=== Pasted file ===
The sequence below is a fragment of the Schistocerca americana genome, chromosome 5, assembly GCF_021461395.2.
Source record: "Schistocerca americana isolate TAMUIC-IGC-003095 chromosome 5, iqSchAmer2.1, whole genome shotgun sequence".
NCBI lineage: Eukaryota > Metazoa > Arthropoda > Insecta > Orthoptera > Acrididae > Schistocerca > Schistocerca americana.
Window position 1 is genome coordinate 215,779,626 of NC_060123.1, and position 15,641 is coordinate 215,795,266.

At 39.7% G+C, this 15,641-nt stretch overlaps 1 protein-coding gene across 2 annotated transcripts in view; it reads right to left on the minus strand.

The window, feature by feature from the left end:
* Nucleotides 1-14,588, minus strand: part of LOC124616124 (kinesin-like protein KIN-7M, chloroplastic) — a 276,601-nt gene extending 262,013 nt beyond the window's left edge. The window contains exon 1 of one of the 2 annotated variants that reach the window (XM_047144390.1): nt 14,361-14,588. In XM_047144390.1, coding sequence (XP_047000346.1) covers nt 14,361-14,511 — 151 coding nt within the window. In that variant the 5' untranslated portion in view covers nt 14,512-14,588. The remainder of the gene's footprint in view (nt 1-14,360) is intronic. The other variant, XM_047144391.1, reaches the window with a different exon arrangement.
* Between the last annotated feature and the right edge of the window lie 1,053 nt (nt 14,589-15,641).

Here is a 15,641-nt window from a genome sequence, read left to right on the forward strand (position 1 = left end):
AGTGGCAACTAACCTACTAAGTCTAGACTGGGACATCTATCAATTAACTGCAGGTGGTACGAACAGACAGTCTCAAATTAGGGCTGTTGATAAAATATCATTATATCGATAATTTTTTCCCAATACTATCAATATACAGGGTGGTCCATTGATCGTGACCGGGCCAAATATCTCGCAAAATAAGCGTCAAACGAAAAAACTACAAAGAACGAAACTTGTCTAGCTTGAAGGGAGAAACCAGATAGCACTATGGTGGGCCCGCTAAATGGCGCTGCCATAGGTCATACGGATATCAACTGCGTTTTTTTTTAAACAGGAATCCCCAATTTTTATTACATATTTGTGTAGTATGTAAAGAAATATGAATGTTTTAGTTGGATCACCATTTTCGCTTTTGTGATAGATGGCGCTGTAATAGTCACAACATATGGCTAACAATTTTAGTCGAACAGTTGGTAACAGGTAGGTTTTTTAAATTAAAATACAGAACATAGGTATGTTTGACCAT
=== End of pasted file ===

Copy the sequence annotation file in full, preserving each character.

The sequence below is a fragment of the Schistocerca americana genome, chromosome 5, assembly GCF_021461395.2.
Source record: "Schistocerca americana isolate TAMUIC-IGC-003095 chromosome 5, iqSchAmer2.1, whole genome shotgun sequence".
NCBI lineage: Eukaryota > Metazoa > Arthropoda > Insecta > Orthoptera > Acrididae > Schistocerca > Schistocerca americana.
Window position 1 is genome coordinate 215,779,626 of NC_060123.1, and position 15,641 is coordinate 215,795,266.

At 39.7% G+C, this 15,641-nt stretch overlaps 1 protein-coding gene across 2 annotated transcripts in view; it reads right to left on the minus strand.

The window, feature by feature from the left end:
* Nucleotides 1-14,588, minus strand: part of LOC124616124 (kinesin-like protein KIN-7M, chloroplastic) — a 276,601-nt gene extending 262,013 nt beyond the window's left edge. The window contains exon 1 of one of the 2 annotated variants that reach the window (XM_047144390.1): nt 14,361-14,588. In XM_047144390.1, coding sequence (XP_047000346.1) covers nt 14,361-14,511 — 151 coding nt within the window. In that variant the 5' untranslated portion in view covers nt 14,512-14,588. The remainder of the gene's footprint in view (nt 1-14,360) is intronic. The other variant, XM_047144391.1, reaches the window with a different exon arrangement.
* Between the last annotated feature and the right edge of the window lie 1,053 nt (nt 14,589-15,641).

Here is a 15,641-nt window from a genome sequence, read left to right on the forward strand (position 1 = left end):
AGTGGCAACTAACCTACTAAGTCTAGACTGGGACATCTATCAATTAACTGCAGGTGGTACGAACAGACAGTCTCAAATTAGGGCTGTTGATAAAATATCATTATATCGATAATTTTTTCCCAATACTATCAATATACAGGGTGGTCCATTGATCGTGACCGGGCCAAATATCTCGCAAAATAAGCGTCAAACGAAAAAACTACAAAGAACGAAACTTGTCTAGCTTGAAGGGAGAAACCAGATAGCACTATGGTGGGCCCGCTAAATGGCGCTGCCATAGGTCATACGGATATCAACTGCGTTTTTTTTTAAACAGGAATCCCCAATTTTTATTACATATTTGTGTAGTATGTAAAGAAATATGAATGTTTTAGTTGGATCACCATTTTCGCTTTTGTGATAGATGGCGCTGTAATAGTCACAACATATGGCTAACAATTTTAGTCGAACAGTTGGTAACAGGTAGGTTTTTTAAATTAAAATACAGAACATAGGTATGTTTGACCAT